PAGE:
48 Years Ago: Celebrate the first performance of Chicago the Musical


A billboard of Chicago the Musical is posted by the Ambassador Theatre. In New York, Chicago is performed at the Ambassador Theatre, which is located at 219 West 49th Street in Manhattan. (Broadway Tour/CC BY-SA 2.0)

Ashley Bu, Science and Technology Editor

48 years ago on June 3 1975, a theatrical production premiered on Broadway that would forever transform the global theater scene. This musical, Chicago, would become beloved by many people even in the 21st century.

The musical, which is the second-longest running Broadway musical behind the Phantom of the Opera, was written by playwrights Fred Ebb and Bob Fosse. It originally ran for 936 performances, but after many mixed reviews, the production would end after just two years.

21 years and five months later, on November 14 1996, the first performance of Chicago’s musical revival would premiere at the Ambassador Theatre.


In the original production, Chicago was nominated ten times at the 1975 Tony Awards. However, it did not end up winning any actual awards. The Chorus Line, another huge Broadway musical, stole the show instead.

After Chicago was revived, it gained much popular reception. In the Tony Awards of 1996, it finally won six awards. Additionally, it won six Drama Desk Awards, six Academy Awards, and a Grammy Award for Best Musical Album, which further established its glowing reputation.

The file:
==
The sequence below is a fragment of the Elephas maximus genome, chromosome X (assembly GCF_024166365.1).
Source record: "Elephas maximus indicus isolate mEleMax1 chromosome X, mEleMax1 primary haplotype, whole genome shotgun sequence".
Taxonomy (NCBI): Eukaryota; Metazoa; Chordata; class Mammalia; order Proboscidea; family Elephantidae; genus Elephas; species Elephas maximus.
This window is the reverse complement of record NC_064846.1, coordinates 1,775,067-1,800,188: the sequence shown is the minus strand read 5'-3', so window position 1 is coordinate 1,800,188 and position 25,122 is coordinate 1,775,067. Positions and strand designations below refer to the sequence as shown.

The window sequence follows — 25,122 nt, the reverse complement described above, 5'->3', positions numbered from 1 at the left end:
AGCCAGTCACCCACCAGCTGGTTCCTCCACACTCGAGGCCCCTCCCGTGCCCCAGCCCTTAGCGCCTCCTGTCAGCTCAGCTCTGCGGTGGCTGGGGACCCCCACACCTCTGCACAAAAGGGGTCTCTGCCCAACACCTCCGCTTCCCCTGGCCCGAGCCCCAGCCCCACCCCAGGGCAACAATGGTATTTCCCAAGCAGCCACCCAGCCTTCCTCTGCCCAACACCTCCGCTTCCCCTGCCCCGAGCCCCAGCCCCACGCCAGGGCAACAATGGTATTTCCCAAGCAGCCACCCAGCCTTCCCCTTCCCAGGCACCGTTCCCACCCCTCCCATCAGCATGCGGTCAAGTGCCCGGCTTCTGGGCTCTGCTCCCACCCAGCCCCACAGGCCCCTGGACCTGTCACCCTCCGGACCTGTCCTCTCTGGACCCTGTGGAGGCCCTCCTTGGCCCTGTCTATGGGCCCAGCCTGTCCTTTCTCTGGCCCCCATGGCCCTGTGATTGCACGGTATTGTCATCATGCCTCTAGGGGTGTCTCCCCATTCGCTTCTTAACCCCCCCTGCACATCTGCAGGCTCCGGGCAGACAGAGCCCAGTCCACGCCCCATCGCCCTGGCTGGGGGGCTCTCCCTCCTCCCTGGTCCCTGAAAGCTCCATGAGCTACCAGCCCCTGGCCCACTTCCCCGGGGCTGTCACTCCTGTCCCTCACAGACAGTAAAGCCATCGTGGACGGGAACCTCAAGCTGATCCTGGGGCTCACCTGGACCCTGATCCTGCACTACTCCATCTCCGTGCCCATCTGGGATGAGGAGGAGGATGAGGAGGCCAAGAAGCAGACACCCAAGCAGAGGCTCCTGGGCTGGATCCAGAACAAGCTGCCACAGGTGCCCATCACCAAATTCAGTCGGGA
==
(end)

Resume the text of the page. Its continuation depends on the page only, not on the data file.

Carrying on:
Much of this well-received reception comes from the way that the performers went about the plot. With a much more sinister-yet-satirical plot, Chicago distinguishes itself from many other Broadway productions, which are more sentimental in nature.


Chicago takes place in the decade of the 1920s where crime and prohibition ran rampant. The plot mainly focuses on Roxie Hart, a chorus singer who hopes to achieve stardom in the vaudeville world. Vaudeville is a form of entertainment that involves burlesque-style singing and dancing.

After being thrown into Cook County Jail for killing her husband who she hid a secret affair from, she meets a glamorous murderess: Velma Kelly. The rivalry hires the same lawyer by the name of Billy Flynn who is willing to help their murders and their personalities gain more publicity through newspapers. Kelly and Hart each try to fight to gain more fame, but slowly, they become more acclimated to each other.

Although Chicago’s multiple awards, its mystifying story, and its long-lasting popularity make it a Broadway icon, these aspects should not detract from the musical’s historical background.


Chicago took some inspiration from another play that occurred in the 1920s. On a Chicago information and ticket-purchasing site titled Broadway in Chicago, Velma Kelly and Roxie Hart were revealed to be based off of two murderesses: Belva Gaertner and Beulah Annan respectively. 

Gaertner, similarly to her counterpart Kelly, was convicted of murder of her lover. Annan also murdered her lover, but it was not due to an attempt to resolve a cheating scandal (as with Hart’s case). Gaertner and Annan eventually met in Cook County Jail where they were both placed on “Murderesses’ Row”.

Despite Kelly and Hart’s rocky relationship, their real-life counterparts got along much better, partly due to hiring different lawyers. Both Kelly and Hart were eventually acquitted to all-male juries. As a result of their trials, women’s rights lobbyists advocated for allowing women to serve on juries to mitigate bias caused by the physical appearance of women.

Tickets to Broadway Chicago the Musical performances, which run throughout all days of the summer except Wednesdays, can be purchased here.